The funds from the transaction are automatically pulled from the merchant’s bank account, and they lose the sale. The merchant also loses the money paid for overhead expenses like shipping and interchange and must pay a chargeback fee assessed by the bank.
Disputing a credit charge is not difficult for a consumer, and some use it to their advantage by committing “friendly fraud.”
Why Chargebacks Have Become Such a Problem for Merchants
It’s increasingly common for customers who want an easy return to abuse the chargeback process and commit friendly fraud. Here are the myriad ways friendly fraud occurs.
· The cardholder thinks a chargeback and a refund are the same thing.
· The cardholder may not understand that inquiring about a charge can initiate a dispute.
· An unrecognized charge might originate from another member of the household.
· The cardholder may not be able to identify the purchased item from the billing descriptor.
· The merchant keys in a number incorrectly.
The last thing a merchant wants to do is to accuse their customers of cyber-shoplifting, but they do need some protections. According to Verifi.com, chargeback fees from banks vary from $20 to $100, and every dollar lost to chargeback fraud costs a merchant an estimated $2.40. That means a $100 chargeback fee will cost a merchant $240. If they’re a high-risk merchant, they face higher chargeback fees and will probably have to pay additional costs, making it even more critical for them to prevent chargebacks in the first place. So, what tools can merchants use to mitigate these inevitable and growing costs?
How to Prevent Chargebacks
There are some simple steps that merchants can take to prevent chargebacks and friendly fraud. These include providing more transparency for customers and employing basic security protocols. Then, there are new chargeback management solutions and fraud detection tools recently unveiled by the industry payment powerhouses Visa and Mastercard.
Here are ways merchants can encourage customers to better manage their transactions:
· Use clear descriptors for billing statements, so that customers can identify what they bought with their credit card from which merchant.
· Use chargeback alerts to give notification of an intended chargeback. The merchant then has the option to issue a refund and stop the dispute before a chargeback is filed.
· Improve consumer response management systems (CRM) and be super-responsive to customers. Provide contact information, phone numbers, chat bots, and email communication. Check social media and manage their reputation by responding to any complaints quickly.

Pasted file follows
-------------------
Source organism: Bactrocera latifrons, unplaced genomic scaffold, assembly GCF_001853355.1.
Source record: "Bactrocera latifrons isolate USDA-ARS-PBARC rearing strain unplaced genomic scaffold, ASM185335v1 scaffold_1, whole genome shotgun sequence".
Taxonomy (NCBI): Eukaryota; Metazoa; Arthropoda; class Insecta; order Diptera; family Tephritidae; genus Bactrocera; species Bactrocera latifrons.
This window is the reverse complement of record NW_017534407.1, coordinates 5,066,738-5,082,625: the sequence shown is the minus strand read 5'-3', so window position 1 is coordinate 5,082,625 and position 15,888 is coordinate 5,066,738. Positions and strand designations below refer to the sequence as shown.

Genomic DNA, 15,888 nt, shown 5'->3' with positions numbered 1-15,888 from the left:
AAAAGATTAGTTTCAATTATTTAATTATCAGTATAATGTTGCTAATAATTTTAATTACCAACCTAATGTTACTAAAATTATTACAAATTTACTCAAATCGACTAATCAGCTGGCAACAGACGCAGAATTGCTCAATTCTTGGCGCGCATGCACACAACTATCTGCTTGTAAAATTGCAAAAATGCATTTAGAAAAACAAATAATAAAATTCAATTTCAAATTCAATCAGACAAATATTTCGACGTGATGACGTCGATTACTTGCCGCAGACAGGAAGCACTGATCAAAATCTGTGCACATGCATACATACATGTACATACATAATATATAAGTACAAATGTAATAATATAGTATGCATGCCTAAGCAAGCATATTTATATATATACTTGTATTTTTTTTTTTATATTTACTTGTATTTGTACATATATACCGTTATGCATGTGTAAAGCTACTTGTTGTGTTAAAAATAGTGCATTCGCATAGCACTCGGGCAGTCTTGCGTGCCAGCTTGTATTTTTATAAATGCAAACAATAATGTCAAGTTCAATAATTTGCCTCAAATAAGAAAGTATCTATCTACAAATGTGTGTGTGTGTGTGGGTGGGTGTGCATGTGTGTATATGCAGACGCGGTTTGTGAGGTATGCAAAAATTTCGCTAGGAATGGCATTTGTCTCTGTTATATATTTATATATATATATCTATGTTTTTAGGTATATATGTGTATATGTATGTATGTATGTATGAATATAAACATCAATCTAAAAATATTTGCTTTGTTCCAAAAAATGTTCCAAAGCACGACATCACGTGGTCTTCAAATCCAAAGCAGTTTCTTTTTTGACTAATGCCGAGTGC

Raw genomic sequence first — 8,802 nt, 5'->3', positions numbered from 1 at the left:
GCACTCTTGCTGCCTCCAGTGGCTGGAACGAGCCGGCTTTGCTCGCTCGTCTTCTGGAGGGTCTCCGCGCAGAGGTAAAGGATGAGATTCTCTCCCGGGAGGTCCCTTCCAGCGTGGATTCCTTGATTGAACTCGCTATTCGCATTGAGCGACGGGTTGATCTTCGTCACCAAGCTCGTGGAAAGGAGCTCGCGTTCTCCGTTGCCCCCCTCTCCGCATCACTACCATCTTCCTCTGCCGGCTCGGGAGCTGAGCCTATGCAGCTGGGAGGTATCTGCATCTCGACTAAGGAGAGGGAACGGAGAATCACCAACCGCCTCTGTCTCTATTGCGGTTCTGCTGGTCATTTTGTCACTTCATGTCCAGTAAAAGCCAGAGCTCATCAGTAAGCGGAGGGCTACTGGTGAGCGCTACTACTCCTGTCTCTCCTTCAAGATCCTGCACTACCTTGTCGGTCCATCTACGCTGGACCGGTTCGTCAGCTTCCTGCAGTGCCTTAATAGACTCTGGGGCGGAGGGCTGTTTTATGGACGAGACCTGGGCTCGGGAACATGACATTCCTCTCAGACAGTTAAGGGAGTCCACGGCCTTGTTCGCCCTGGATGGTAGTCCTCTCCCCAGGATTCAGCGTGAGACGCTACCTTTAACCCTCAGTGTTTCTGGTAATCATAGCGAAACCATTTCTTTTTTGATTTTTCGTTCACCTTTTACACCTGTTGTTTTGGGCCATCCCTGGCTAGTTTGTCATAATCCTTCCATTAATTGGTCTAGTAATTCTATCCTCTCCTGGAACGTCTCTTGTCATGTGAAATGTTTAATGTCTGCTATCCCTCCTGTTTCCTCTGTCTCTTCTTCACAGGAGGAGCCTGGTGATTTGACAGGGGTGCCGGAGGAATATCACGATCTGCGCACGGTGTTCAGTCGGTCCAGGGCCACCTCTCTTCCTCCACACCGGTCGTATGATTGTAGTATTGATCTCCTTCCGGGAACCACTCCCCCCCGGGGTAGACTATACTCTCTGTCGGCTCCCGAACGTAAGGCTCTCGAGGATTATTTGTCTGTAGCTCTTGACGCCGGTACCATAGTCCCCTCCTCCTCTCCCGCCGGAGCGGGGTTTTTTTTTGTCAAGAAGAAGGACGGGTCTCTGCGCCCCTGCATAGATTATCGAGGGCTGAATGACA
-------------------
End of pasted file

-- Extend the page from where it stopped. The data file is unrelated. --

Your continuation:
· Offer no-hassle return functionality and prepaid return labels. Also, make it easy for customers to cancel subscriptions and recurring billing contracts.
· Keep customers informed of their order status. Let them know the delivery dates and if they change. Many customers will be a little patient if they are kept in the loop.
· Up security protocols. Ask for CVV codes (if the buyer does not have the code, they probably don’t have the card), and use address verification. Verification software solutions compare the billing address given at checkout against the address on file with the bank.
These actions will improve chargeback ratios and avoid customer disputes. But powerful new solutions by the powerhouses Visa and Mastercard will help even more and improve the customer experience at the same time.
How Visa and Mastercard Are Reigning in Chargebacks
Two new solutions that are making a difference for merchants are Verifi by Visa and Ethoca by Mastercard. They both do much the same thing as pre-dispute management solutions that help merchants avoid chargebacks while improving the buying experience for their customers.
These solutions use a straightforward strategy for dispute resolution, which is to alert merchants of potential disputes before the chargeback process is initiated. Once alerted, merchants can refund disputed transactions and avoid costly chargebacks.
High-risk merchants with a high or increasing level of chargebacks ought to consider these services, which is just about any merchant in today’s economic climate.
Both Verifi and Ethoca are chargeback tools that give merchants the choice to either refund the customer or to allow the case to become a chargeback. It’s an added safety measure that can drastically mitigate one of the most visible costs facing merchants. If the merchant decides to refund the customer, Verifi or Ethoca will automatically perform the refund based on the rules set up by the merchant, and the rules and preferences are tailored to each merchant’s business needs.
There is a fee for each alert, but the fee is much lower than a chargeback fee, and merchants do not lose money on shipping because early alerts mean that an order can be stopped before it is fulfilled.
Advancements in digital solutions are constantly emerging. Don’t let your bottom line be consumed by complacency. To find out more about how Ethoca or Verifi can reduce your revenue loss by managing chargebacks caused by the supply chain squeeze, partner with Cartis Payments. Cartis is a merchant services provider that will streamline payment gateways, fraud protection, and chargeback prevention tools with your platform to optimize your workflows and boost profitability.